Did you know that the polarization properties of visible light can be used to detect the presence of life? That’s right, recent research has shown that the circular polarization of light can be used to detect the presence of biosignatures in the solar system and beyond with great sensitivity. In fact, the polarization properties of visible light scattered by atmospheric surfaces and aerosols can provide a lot of information on their structures and compositions. And recently, studies pointed out that the circular polarization in reflected light is a potential biomarker because its presence can be induced by the homochirality (uniformity of chirality) of biotic organic matter.
Polarization is a property of light inaccessible to the naked eye but rich in information about solid particles, suspended aerosols and surfaces, with which the light interacts. Polarimetric imaging is a powerful and yet under-exploited technique to retrieve quantitative properties of both surface materials and atmosphere aerosols on Earth, in the Solar System and beyond. Recent developments in polarimetric sensors offer new opportunities to build and operate powerful instruments for this purpose.
For instance, Earth-based polarimetric observations of Mercury’s surface had suggested the presence of a layer of fine particles similar to the one found on Moon’s surface long before this could be confirmed by dedicated missions.
Our experiment for the Bexus campaign will be composed of a compact and lightweight full-Stokes polarimetric imager that will be able to measure the four Stokes parameters continuously, ideally in different visible bands. The imager will be used throughout the entire balloon’s flight to image the surface and the atmosphere through the varying air column.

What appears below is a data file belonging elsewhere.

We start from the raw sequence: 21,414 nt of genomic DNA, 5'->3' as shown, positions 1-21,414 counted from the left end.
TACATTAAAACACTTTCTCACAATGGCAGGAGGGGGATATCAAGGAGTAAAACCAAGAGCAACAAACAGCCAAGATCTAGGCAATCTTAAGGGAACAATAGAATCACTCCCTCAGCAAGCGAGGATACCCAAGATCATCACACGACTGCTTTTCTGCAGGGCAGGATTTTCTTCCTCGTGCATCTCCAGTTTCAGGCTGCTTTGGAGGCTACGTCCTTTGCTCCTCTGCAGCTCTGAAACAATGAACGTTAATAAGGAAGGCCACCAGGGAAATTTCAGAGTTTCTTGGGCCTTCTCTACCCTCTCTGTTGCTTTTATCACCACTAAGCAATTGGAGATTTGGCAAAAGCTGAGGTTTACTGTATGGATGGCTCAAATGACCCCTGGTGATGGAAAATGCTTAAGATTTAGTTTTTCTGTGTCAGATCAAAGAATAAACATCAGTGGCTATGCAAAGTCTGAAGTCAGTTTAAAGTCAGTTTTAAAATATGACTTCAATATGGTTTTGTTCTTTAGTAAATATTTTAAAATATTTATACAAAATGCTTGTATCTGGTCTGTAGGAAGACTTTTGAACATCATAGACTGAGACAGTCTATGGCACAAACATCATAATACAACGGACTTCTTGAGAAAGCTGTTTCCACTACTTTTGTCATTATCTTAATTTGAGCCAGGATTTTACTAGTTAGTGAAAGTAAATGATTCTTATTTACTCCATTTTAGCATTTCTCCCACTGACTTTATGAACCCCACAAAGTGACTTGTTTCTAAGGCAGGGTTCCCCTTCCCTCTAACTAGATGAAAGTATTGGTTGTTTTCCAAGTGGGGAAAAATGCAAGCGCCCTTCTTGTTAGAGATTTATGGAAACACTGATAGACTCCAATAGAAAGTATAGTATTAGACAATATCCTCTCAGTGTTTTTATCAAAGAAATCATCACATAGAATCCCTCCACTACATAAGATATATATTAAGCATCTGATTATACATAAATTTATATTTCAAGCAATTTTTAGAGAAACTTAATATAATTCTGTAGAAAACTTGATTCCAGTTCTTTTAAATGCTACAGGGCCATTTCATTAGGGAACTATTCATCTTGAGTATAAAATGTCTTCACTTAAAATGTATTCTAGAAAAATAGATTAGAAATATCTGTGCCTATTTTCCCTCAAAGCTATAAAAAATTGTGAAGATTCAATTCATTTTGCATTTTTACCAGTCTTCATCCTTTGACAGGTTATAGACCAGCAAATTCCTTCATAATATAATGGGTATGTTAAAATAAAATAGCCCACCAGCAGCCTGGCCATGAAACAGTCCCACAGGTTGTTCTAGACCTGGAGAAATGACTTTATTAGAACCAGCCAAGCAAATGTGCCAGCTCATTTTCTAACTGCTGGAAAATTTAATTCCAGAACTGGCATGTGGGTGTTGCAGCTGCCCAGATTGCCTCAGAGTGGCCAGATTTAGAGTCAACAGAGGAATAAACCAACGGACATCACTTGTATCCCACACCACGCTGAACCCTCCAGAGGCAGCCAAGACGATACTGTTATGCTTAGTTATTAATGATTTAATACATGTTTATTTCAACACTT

Our instrument will be with a core paired with compact cameras utilising modern colour and polarimetric commercial CMOS (complementary metal-oxide-semiconductor) sensors, which allow fast high-resolution polarimetric colour imaging. A first camera will record the linear polarization while the second one will be equipped with additional optics to record the circular polarization. The data will be analysed to assess the potential of polarimetric imaging for separating the contributions of the surface and the atmosphere to the signal. It will also gain experience with hardware which might later be used to develop instruments for future Solar System missions.
Ultimately, this dataset and the experience gained during the completion of this campaign will help guiding the next steps in the development of future ground-based and spaceborne polarimetric instrumentation.
Our project consists of taking pictures of Earth’s surface with a polarised camera which can give us information about the 4 stokes parameters. The goal is to test if these high-altitude pictures can give us enough information about the reflected light observing polarized light with a polarized camera.
The data will then be analysed by the team to determine the instrument’s performances, to test different dehazing techniques using both linear and circular polarization and better assess the potential of circular polarization as a biosignature. Thanks to this experimental and theoretical project, we will have at our disposal a set of data that characterize the inhabited and uninhabited environments of our planet.
To fully understand this experiment, it is important to understand all important factors: